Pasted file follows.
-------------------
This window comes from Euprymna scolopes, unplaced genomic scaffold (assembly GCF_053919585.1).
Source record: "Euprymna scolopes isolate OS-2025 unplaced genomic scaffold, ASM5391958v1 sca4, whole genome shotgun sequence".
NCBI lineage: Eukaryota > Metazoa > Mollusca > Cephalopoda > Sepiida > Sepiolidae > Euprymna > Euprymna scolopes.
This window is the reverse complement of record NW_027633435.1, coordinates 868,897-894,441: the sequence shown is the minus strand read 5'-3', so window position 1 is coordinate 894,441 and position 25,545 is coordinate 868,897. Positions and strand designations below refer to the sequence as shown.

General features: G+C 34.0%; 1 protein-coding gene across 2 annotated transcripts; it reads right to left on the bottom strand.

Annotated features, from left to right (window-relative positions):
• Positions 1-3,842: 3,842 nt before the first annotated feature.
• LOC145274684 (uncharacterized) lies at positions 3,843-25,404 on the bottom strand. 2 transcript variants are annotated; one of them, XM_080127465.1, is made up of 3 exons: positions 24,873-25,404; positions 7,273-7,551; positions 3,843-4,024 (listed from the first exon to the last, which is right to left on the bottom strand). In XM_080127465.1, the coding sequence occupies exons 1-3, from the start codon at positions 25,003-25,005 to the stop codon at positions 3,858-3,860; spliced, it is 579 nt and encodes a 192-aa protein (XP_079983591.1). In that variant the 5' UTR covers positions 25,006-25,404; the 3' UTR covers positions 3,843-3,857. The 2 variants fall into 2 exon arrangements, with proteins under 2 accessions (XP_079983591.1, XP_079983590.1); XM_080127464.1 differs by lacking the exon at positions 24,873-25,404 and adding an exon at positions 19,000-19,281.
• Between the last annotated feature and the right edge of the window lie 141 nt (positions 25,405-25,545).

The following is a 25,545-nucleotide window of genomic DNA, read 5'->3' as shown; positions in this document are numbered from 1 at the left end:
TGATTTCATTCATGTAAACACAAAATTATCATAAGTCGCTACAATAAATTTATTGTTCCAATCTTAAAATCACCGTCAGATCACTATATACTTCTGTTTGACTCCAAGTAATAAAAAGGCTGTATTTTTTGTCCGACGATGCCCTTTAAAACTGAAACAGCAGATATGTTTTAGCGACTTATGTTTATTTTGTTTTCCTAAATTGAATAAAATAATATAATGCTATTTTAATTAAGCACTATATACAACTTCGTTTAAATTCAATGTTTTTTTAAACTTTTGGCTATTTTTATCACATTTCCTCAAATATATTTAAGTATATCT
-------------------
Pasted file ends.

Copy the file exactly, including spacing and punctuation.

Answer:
This window comes from Euprymna scolopes, unplaced genomic scaffold (assembly GCF_053919585.1).
Source record: "Euprymna scolopes isolate OS-2025 unplaced genomic scaffold, ASM5391958v1 sca4, whole genome shotgun sequence".
NCBI lineage: Eukaryota > Metazoa > Mollusca > Cephalopoda > Sepiida > Sepiolidae > Euprymna > Euprymna scolopes.
This window is the reverse complement of record NW_027633435.1, coordinates 868,897-894,441: the sequence shown is the minus strand read 5'-3', so window position 1 is coordinate 894,441 and position 25,545 is coordinate 868,897. Positions and strand designations below refer to the sequence as shown.

General features: G+C 34.0%; 1 protein-coding gene across 2 annotated transcripts; it reads right to left on the bottom strand.

Annotated features, from left to right (window-relative positions):
• Positions 1-3,842: 3,842 nt before the first annotated feature.
• LOC145274684 (uncharacterized) lies at positions 3,843-25,404 on the bottom strand. 2 transcript variants are annotated; one of them, XM_080127465.1, is made up of 3 exons: positions 24,873-25,404; positions 7,273-7,551; positions 3,843-4,024 (listed from the first exon to the last, which is right to left on the bottom strand). In XM_080127465.1, the coding sequence occupies exons 1-3, from the start codon at positions 25,003-25,005 to the stop codon at positions 3,858-3,860; spliced, it is 579 nt and encodes a 192-aa protein (XP_079983591.1). In that variant the 5' UTR covers positions 25,006-25,404; the 3' UTR covers positions 3,843-3,857. The 2 variants fall into 2 exon arrangements, with proteins under 2 accessions (XP_079983591.1, XP_079983590.1); XM_080127464.1 differs by lacking the exon at positions 24,873-25,404 and adding an exon at positions 19,000-19,281.
• Between the last annotated feature and the right edge of the window lie 141 nt (positions 25,405-25,545).

The following is a 25,545-nucleotide window of genomic DNA, read 5'->3' as shown; positions in this document are numbered from 1 at the left end:
TGATTTCATTCATGTAAACACAAAATTATCATAAGTCGCTACAATAAATTTATTGTTCCAATCTTAAAATCACCGTCAGATCACTATATACTTCTGTTTGACTCCAAGTAATAAAAAGGCTGTATTTTTTGTCCGACGATGCCCTTTAAAACTGAAACAGCAGATATGTTTTAGCGACTTATGTTTATTTTGTTTTCCTAAATTGAATAAAATAATATAATGCTATTTTAATTAAGCACTATATACAACTTCGTTTAAATTCAATGTTTTTTTAAACTTTTGGCTATTTTTATCACATTTCCTCAAATATATTTAAGTATATCT